Vanessa Loewen: I think back to 2014, (when) I thought “this is it, this is the moment we’re waiting for, this is what’s going to mobilize people.” But for all the enthusiasm you have to carry over the years as you fundraise, and you do casting, and you get your stuff together, I never once would have thought that it actually would happen.
Steph’s right. 100,000 (views), I was so happy. When we got to a million, we were over the moon, crying, texting each other, calling each other. That was really emotional.
WFP: Many filmmakers dream of generating this level of engagement about such critically important issues. Only a few actually break through. What broadcast alchemy made First Contact able to draw that level of interest?
Vanessa Loewen: It gave members of the Indigenous community a voice, that I witness as constantly being silenced.
Stephanie Scott: You take a look at the trailer. That was kind of the launching pad. You see both voices: you see Indigenous peoples, non-Indigenous peoples. We all know those conversations and statements happen and take place. All of a sudden they’re seeing themselves reflected, and now we’re coming together.
Vanessa Loewen: I’ve been working in this business for over 20 years, and you hear jokes about, ‘oh, what if we took six white people and thew them on the rez?’ It’s always a joke, and I think it happens on both sides. But there’s always this desire to pull back the curtain. That sentiment, that was only coming from a desire to be understood. Because we know that’s what will help to tear down prejudice.
WFP: The show has inspired a vigorous discussion, particularly on social media. In discussions that are insightful, critical and often deeply emotional, Indigenous people have discussed the show’s fundamental approach.
For instance: is it right to ask Indigenous participants on First Contact to give of themselves to people with openly biased views? What does it mean for Indigenous folks to have to educate about their own humanity?
Stephanie Scott: Everyone that we talked to was open, and willing to educate. They didn’t say “we think this is a bad idea.” They wanted to talk about the richness of their community. If you’re just cutting it (the show) down because you believe this is not the medium to do it in, I think we’ve shown that its wrong, because we’ve created a dialogue.
Vanessa Loewen: I was asked a long time ago by a journalist, she said, “do you feel the community is resentful, because why should we have to continue to educate non-Indigenous people?” I can’t speak for everybody, but I don’t think that’s the case. People want to invite people into their homes, have their story heard, share their knowledge and experience… and I can tell you that’s what the people who appeared on our show wanted.
Stephanie Scott: Of course it’s emotional, and triggering seeing it time and time again. But how do you move forward? In regards to the show, that’s why we presented (crisis contact) numbers. It’s super key for people to be able to speak about that, and have someone hear them, and listen. It’s a tough, tough life being an Indigenous person in Canada… unless we come together to support each other, how are we all going to move forward?
WFP: How does it affect the burden of that educating work, that in this case it was controlled by Indigenous people?
Stephanie Scott: I’d rather teach you something from my perspective, and my experience, than something a non-Indigenous person has read in a book and now I’m going to tell you about it.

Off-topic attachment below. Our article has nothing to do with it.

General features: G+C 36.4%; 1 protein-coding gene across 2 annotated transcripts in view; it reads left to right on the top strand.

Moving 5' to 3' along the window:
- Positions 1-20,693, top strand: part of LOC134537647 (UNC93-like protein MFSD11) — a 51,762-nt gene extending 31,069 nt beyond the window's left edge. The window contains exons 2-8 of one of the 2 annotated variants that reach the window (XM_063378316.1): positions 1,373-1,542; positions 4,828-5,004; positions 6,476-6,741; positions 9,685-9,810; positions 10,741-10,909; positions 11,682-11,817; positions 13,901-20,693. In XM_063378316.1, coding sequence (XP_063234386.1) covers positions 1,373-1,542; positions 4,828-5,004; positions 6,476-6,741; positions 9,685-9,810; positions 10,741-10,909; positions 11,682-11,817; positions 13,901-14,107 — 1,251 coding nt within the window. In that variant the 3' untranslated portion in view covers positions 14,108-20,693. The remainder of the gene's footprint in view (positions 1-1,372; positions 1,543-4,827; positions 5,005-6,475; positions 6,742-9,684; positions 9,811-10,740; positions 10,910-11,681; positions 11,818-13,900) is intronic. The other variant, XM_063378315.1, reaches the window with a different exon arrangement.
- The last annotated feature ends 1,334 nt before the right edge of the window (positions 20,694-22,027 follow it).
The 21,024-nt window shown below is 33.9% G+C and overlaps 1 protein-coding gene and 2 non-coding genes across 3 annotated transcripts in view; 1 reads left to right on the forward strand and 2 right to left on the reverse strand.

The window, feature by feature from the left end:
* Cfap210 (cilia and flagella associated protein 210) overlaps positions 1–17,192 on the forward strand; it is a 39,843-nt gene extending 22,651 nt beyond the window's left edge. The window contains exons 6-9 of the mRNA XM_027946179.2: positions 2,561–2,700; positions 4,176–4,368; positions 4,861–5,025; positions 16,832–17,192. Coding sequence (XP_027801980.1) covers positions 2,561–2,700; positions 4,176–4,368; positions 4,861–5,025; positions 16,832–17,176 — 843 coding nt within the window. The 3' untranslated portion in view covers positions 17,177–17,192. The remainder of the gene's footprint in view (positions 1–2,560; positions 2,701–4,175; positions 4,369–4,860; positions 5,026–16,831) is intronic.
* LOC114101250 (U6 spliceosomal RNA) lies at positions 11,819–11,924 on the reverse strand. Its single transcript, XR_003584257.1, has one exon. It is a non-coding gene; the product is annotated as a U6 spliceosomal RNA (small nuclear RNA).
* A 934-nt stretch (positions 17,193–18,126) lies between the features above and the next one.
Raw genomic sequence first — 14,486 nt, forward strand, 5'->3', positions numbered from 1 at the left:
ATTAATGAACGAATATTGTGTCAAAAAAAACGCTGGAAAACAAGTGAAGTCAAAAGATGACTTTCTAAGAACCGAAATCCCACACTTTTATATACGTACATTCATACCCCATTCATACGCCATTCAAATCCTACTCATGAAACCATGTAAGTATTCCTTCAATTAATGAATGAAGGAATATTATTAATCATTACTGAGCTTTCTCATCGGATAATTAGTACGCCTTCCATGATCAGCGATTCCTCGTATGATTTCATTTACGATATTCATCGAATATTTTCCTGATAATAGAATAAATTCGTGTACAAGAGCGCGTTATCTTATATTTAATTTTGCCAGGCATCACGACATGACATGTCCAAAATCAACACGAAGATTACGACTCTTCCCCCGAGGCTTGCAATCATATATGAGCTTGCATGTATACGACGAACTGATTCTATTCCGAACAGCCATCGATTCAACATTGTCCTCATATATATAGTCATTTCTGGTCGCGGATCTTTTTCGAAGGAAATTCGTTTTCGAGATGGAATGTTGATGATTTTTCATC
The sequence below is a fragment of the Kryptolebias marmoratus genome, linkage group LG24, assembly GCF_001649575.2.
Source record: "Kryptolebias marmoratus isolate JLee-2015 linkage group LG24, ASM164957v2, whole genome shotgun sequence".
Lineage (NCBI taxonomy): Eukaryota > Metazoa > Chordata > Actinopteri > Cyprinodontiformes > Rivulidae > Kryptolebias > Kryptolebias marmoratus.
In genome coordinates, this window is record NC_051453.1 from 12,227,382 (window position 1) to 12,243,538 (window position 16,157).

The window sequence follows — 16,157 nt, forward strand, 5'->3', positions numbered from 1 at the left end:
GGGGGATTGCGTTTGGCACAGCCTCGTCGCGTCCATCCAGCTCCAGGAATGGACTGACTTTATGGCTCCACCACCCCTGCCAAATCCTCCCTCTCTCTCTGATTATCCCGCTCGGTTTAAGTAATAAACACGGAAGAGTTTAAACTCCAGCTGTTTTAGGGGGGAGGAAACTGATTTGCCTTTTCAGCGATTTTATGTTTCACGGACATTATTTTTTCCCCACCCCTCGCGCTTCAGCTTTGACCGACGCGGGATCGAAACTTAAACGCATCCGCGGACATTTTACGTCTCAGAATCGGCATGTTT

Vanessa Loewen: That’s why APTN needs to exist. That’s why we need to be producers. Our stories have too long been told with this paternalistic mentality by someone else. As much as it might be a little bit tiring sometimes that “wow, this is the reality,” absolutely the fact we are able to be in control of that stuff (is important).
WFP: Filming just wrapped for a second season, which will air next September. Producers are considering extending the series beyond that. It will change, though, as it goes forward: the question now is where the next steps lie.
Vanessa Loewen: Ultimately, what I hope people know moving forward is that we want the dialogue. This is now about steps towards reconciliation. This is now about what people can do. People want more. All of the social media is people saying they want more. I think, actually, a shocking number of people might now voluntarily sign up.
We don’t want to set people up in any way. We want this dialogue that continues to be positive. I think it will be, with the exception of the few that have kept their views… If there is the potential for future seasons, it will be because people are hungry for more, they want this dialogue to continue.
Stephanie Scott: The outcome of this is, we’ve been contacted time and time again by educators… Just this morning, the two of us got another one from a teacher who wants to show it to her high school class… you always want that storytelling to make that happen, and now it is happening. So it’s a blessing.
WFP: With the show itself now making ripples, what are some next steps for non-Indigenous people who came away from it thinking more about these issues?
Stephanie Scott: There’s always something happening in a city or a local community that connects you with Indigenous people. You can do a little of your own education, so it’s not just Indigenous people providing that to you. There’s numerous reports that have come out. Go to the library, pick one of those up. Look at the Truth and Reconciliation Commission’s 94 calls to action. You want more about residential school? NCTR.ca.
Vanessa Loewen: And if you’re a parent, look at your kid’s curriculum. See if this stuff is included for your children too… take your kids to go make bannock at The Forks in the winter… Just start them young, get them involved.
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Melissa Martin reports and opines for the Winnipeg Free Press.